By the time you start reading this column, the actual final results of the Lok Sabha elections may not yet be fully out. Exit polls are loud and clear (perhaps more loud than clear) in terms of which way people have chosen. All exit poll outcomes (barring two) have returned a sweeping runaway victory for the NDA
and a rout for the UPA.
The exit poll results have led to extensive airing of firm views on the real deal with India’s politics. Even a seasoned poll pundit like Yogendra Yadav has said the Congress
party must die for a change in the political situation. Despite being a politician himself, he is usually dispassionate enough to keep his aspirations and hope out of his assessment of the reality. However, are exit polls adequate for such firm conclusions to be drawn?
Response to questions put to a sample of voters, forms the basis of drawing inferences and statistical conclusions as to the outcome of elections. While this exercise may feed the insatiable curiosity of the human mind, even with the best standards of integrity in the conduct of exit polls, astrology can remain a close competitor.
There is many a parallel in the real business world, and in particular, in business regulation, where similar extreme conclusions get drawn and policy choices are made, based on conjecture and surmise akin to exit polls. While exit polls results may at worst lead to some shooting of blood pressure in television studios, in the real world, expensive choices get made despite similar lacunae. Just two facets are worth noticing.
First, our ballot is a “secret ballot” for a reason. The law guarantees the secrecy of the vote cast so that the citizen casting her vote does so without any fear of reprisal. A citizen who is then asked to confess who she voted for, can only be expected to volunteer and waive the right to secrecy. Of course, a diehard loyalist would proudly declare her choice. Indeed, many could answer truthfully, only because they are asked — computer hackers will tell you that the easiest way to get someone’s password is to simply ask for it. But those strong-minded or fearful about their secrecy being violated are bound to recoil. Often, speculative consumer choices are sought to be discerned by competition law regulators, say, when they have to consider if they should approve a merger of owners of two competing brands. They are prone to making the same mistakes as placing much in store by exit polls.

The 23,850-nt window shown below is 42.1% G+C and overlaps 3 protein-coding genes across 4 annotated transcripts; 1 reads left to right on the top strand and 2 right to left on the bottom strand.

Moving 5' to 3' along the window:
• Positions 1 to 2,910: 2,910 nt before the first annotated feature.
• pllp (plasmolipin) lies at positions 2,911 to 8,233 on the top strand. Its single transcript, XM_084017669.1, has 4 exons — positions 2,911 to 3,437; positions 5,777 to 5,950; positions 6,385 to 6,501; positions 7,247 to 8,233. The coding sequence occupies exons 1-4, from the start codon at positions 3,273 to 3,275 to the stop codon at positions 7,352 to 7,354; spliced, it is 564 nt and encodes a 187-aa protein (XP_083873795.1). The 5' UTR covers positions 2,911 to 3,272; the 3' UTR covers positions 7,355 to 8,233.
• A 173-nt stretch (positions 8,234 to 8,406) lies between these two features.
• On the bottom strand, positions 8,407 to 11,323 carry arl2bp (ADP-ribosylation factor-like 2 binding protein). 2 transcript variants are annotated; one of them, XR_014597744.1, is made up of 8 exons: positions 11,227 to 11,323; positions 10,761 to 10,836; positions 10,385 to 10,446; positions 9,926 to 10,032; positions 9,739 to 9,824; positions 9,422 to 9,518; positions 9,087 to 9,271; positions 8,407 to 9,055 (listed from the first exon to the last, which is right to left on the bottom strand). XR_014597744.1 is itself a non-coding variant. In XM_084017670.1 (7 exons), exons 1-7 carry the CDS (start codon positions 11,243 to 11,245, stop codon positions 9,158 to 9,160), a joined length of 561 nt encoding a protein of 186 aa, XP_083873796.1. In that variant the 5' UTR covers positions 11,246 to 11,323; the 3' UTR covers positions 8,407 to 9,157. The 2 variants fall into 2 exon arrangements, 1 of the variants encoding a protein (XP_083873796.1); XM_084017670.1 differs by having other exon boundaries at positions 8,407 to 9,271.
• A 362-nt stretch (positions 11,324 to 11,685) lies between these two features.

Second, the mere peppering of statistical tools that can give a semblance of science would not result in the outcome being more than conjecture or surmise. There could of course emerge realities in election outcomes that match the exit poll outcomes — but these would be more in the realm of being fortuitousness than in the realm of a scientific cause-effect relationship being established. Factors other than truthfulness too matter — for example, how one selects a sample, what size of sample is selected, how representative the sample is, and so on. Just consider how deeply controversial the selection of samples are in computation of television rating points, and of course how violent disagreements are over how to assess which news publication is read the most. The cause-effect confusion that boggles the mind, too comes up often in market abuse investigation — a typical vexed issue is determining whether a person who sold securities in large numbers was cutting losses or whether it was her sales that led to an unfair fall in prices.
By the time you finish reading this column, the actual final results may be out. If the exit polls are proven right, remember it is a random match despite lacunae. If they are proven wrong, you know the randomness did not work out a match. Publication of exit poll results until completion of polling is banned for this very reason —their absence of reliability is inversely proportional their impact.
What is vital is to remember is that real strategic decisions on whether to dump a product (winding up the Congress
party), or hold someone guilty (say, of market manipulation) or discharge someone of suspicion (say, approval of a large merger), has to be founded on firmer reality and not solely on extrapolation from responses to sample-based surveys. It is vital to own statistical tools and not let these tools own you.
The author is an advocate and independent counsel. Tweets @SomasekharS